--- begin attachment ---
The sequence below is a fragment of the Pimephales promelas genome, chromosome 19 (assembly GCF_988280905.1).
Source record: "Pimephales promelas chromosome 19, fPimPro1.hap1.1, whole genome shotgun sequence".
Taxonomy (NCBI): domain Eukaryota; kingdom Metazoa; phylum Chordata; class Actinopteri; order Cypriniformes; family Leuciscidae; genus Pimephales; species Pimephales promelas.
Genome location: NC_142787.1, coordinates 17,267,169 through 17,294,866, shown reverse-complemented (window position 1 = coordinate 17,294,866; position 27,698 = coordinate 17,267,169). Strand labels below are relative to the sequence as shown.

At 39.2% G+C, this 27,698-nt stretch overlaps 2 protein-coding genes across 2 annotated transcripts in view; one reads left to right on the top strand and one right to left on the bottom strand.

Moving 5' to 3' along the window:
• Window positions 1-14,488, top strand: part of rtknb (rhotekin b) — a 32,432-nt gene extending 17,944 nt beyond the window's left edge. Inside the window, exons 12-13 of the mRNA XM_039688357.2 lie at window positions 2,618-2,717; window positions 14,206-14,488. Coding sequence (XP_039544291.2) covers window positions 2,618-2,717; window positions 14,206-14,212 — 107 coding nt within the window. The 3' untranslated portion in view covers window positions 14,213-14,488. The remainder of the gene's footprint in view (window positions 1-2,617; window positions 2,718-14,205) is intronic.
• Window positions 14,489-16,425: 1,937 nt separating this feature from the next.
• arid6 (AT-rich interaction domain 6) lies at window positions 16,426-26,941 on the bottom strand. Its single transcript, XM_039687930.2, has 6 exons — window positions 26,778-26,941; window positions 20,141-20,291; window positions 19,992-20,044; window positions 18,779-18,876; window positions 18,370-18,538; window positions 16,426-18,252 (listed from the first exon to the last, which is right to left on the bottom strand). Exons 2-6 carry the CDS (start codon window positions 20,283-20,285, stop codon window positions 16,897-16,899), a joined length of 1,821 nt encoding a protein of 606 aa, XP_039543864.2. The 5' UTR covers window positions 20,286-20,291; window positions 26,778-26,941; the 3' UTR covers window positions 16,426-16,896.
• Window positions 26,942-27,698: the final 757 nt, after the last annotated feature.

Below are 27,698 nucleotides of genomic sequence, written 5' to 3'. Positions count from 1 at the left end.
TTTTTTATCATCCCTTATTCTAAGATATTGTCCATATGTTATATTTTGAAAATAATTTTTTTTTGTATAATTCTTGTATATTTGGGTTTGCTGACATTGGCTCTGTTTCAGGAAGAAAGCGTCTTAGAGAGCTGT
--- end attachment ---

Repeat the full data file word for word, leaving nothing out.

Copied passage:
The sequence below is a fragment of the Pimephales promelas genome, chromosome 19 (assembly GCF_988280905.1).
Source record: "Pimephales promelas chromosome 19, fPimPro1.hap1.1, whole genome shotgun sequence".
Taxonomy (NCBI): domain Eukaryota; kingdom Metazoa; phylum Chordata; class Actinopteri; order Cypriniformes; family Leuciscidae; genus Pimephales; species Pimephales promelas.
Genome location: NC_142787.1, coordinates 17,267,169 through 17,294,866, shown reverse-complemented (window position 1 = coordinate 17,294,866; position 27,698 = coordinate 17,267,169). Strand labels below are relative to the sequence as shown.

At 39.2% G+C, this 27,698-nt stretch overlaps 2 protein-coding genes across 2 annotated transcripts in view; one reads left to right on the top strand and one right to left on the bottom strand.

Moving 5' to 3' along the window:
• Window positions 1-14,488, top strand: part of rtknb (rhotekin b) — a 32,432-nt gene extending 17,944 nt beyond the window's left edge. Inside the window, exons 12-13 of the mRNA XM_039688357.2 lie at window positions 2,618-2,717; window positions 14,206-14,488. Coding sequence (XP_039544291.2) covers window positions 2,618-2,717; window positions 14,206-14,212 — 107 coding nt within the window. The 3' untranslated portion in view covers window positions 14,213-14,488. The remainder of the gene's footprint in view (window positions 1-2,617; window positions 2,718-14,205) is intronic.
• Window positions 14,489-16,425: 1,937 nt separating this feature from the next.
• arid6 (AT-rich interaction domain 6) lies at window positions 16,426-26,941 on the bottom strand. Its single transcript, XM_039687930.2, has 6 exons — window positions 26,778-26,941; window positions 20,141-20,291; window positions 19,992-20,044; window positions 18,779-18,876; window positions 18,370-18,538; window positions 16,426-18,252 (listed from the first exon to the last, which is right to left on the bottom strand). Exons 2-6 carry the CDS (start codon window positions 20,283-20,285, stop codon window positions 16,897-16,899), a joined length of 1,821 nt encoding a protein of 606 aa, XP_039543864.2. The 5' UTR covers window positions 20,286-20,291; window positions 26,778-26,941; the 3' UTR covers window positions 16,426-16,896.
• Window positions 26,942-27,698: the final 757 nt, after the last annotated feature.

Below are 27,698 nucleotides of genomic sequence, written 5' to 3'. Positions count from 1 at the left end.
TTTTTTATCATCCCTTATTCTAAGATATTGTCCATATGTTATATTTTGAAAATAATTTTTTTTTGTATAATTCTTGTATATTTGGGTTTGCTGACATTGGCTCTGTTTCAGGAAGAAAGCGTCTTAGAGAGCTGT